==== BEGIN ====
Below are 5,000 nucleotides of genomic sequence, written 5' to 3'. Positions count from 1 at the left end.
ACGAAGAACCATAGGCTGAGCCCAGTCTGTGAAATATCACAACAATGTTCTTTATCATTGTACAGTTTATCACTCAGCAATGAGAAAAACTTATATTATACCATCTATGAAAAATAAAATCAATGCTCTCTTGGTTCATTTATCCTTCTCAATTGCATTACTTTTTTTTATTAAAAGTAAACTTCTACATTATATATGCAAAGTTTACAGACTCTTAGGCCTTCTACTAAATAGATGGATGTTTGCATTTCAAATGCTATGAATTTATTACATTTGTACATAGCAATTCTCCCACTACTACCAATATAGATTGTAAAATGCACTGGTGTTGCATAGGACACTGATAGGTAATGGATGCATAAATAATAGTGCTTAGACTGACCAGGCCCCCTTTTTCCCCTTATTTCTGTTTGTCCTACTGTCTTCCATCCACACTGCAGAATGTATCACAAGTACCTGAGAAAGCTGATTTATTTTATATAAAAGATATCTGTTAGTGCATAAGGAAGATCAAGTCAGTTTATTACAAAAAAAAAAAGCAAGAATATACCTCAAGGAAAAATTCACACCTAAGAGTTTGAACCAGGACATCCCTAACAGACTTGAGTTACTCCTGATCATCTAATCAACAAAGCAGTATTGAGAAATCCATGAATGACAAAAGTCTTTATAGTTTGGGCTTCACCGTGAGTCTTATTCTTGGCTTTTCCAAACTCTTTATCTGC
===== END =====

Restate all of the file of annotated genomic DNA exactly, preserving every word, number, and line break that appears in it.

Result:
Below are 5,000 nucleotides of genomic sequence, written 5' to 3'. Positions count from 1 at the left end.
ACGAAGAACCATAGGCTGAGCCCAGTCTGTGAAATATCACAACAATGTTCTTTATCATTGTACAGTTTATCACTCAGCAATGAGAAAAACTTATATTATACCATCTATGAAAAATAAAATCAATGCTCTCTTGGTTCATTTATCCTTCTCAATTGCATTACTTTTTTTTATTAAAAGTAAACTTCTACATTATATATGCAAAGTTTACAGACTCTTAGGCCTTCTACTAAATAGATGGATGTTTGCATTTCAAATGCTATGAATTTATTACATTTGTACATAGCAATTCTCCCACTACTACCAATATAGATTGTAAAATGCACTGGTGTTGCATAGGACACTGATAGGTAATGGATGCATAAATAATAGTGCTTAGACTGACCAGGCCCCCTTTTTCCCCTTATTTCTGTTTGTCCTACTGTCTTCCATCCACACTGCAGAATGTATCACAAGTACCTGAGAAAGCTGATTTATTTTATATAAAAGATATCTGTTAGTGCATAAGGAAGATCAAGTCAGTTTATTACAAAAAAAAAAAGCAAGAATATACCTCAAGGAAAAATTCACACCTAAGAGTTTGAACCAGGACATCCCTAACAGACTTGAGTTACTCCTGATCATCTAATCAACAAAGCAGTATTGAGAAATCCATGAATGACAAAAGTCTTTATAGTTTGGGCTTCACCGTGAGTCTTATTCTTGGCTTTTCCAAACTCTTTATCTGC